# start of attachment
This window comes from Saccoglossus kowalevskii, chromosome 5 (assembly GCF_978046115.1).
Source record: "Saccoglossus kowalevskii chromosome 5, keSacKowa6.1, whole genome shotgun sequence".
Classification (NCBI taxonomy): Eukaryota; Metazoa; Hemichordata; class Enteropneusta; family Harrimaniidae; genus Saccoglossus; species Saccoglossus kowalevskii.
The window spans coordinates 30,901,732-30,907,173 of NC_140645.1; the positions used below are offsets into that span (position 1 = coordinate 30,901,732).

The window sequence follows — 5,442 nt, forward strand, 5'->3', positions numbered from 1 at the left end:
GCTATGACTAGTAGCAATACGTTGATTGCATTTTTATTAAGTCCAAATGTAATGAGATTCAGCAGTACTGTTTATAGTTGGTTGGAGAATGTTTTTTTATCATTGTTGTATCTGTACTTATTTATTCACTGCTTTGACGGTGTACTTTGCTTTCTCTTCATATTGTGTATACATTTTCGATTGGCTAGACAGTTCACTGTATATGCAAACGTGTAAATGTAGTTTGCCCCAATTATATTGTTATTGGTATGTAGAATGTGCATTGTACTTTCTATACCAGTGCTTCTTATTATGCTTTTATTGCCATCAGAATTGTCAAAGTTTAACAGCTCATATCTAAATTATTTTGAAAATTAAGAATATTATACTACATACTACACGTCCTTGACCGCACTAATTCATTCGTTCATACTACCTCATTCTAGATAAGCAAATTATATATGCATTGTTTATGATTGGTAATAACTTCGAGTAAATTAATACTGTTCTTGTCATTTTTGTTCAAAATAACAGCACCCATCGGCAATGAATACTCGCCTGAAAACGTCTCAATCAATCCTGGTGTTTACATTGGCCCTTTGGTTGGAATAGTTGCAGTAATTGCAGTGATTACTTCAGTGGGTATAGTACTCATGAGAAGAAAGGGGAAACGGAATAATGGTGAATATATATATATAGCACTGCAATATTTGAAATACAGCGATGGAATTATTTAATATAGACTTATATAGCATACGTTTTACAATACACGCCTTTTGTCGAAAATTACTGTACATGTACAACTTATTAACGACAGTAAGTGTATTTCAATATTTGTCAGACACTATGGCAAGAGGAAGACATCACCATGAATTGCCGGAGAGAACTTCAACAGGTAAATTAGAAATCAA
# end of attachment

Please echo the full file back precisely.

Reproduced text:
This window comes from Saccoglossus kowalevskii, chromosome 5 (assembly GCF_978046115.1).
Source record: "Saccoglossus kowalevskii chromosome 5, keSacKowa6.1, whole genome shotgun sequence".
Classification (NCBI taxonomy): Eukaryota; Metazoa; Hemichordata; class Enteropneusta; family Harrimaniidae; genus Saccoglossus; species Saccoglossus kowalevskii.
The window spans coordinates 30,901,732-30,907,173 of NC_140645.1; the positions used below are offsets into that span (position 1 = coordinate 30,901,732).

The window sequence follows — 5,442 nt, forward strand, 5'->3', positions numbered from 1 at the left end:
GCTATGACTAGTAGCAATACGTTGATTGCATTTTTATTAAGTCCAAATGTAATGAGATTCAGCAGTACTGTTTATAGTTGGTTGGAGAATGTTTTTTTATCATTGTTGTATCTGTACTTATTTATTCACTGCTTTGACGGTGTACTTTGCTTTCTCTTCATATTGTGTATACATTTTCGATTGGCTAGACAGTTCACTGTATATGCAAACGTGTAAATGTAGTTTGCCCCAATTATATTGTTATTGGTATGTAGAATGTGCATTGTACTTTCTATACCAGTGCTTCTTATTATGCTTTTATTGCCATCAGAATTGTCAAAGTTTAACAGCTCATATCTAAATTATTTTGAAAATTAAGAATATTATACTACATACTACACGTCCTTGACCGCACTAATTCATTCGTTCATACTACCTCATTCTAGATAAGCAAATTATATATGCATTGTTTATGATTGGTAATAACTTCGAGTAAATTAATACTGTTCTTGTCATTTTTGTTCAAAATAACAGCACCCATCGGCAATGAATACTCGCCTGAAAACGTCTCAATCAATCCTGGTGTTTACATTGGCCCTTTGGTTGGAATAGTTGCAGTAATTGCAGTGATTACTTCAGTGGGTATAGTACTCATGAGAAGAAAGGGGAAACGGAATAATGGTGAATATATATATATAGCACTGCAATATTTGAAATACAGCGATGGAATTATTTAATATAGACTTATATAGCATACGTTTTACAATACACGCCTTTTGTCGAAAATTACTGTACATGTACAACTTATTAACGACAGTAAGTGTATTTCAATATTTGTCAGACACTATGGCAAGAGGAAGACATCACCATGAATTGCCGGAGAGAACTTCAACAGGTAAATTAGAAATCAA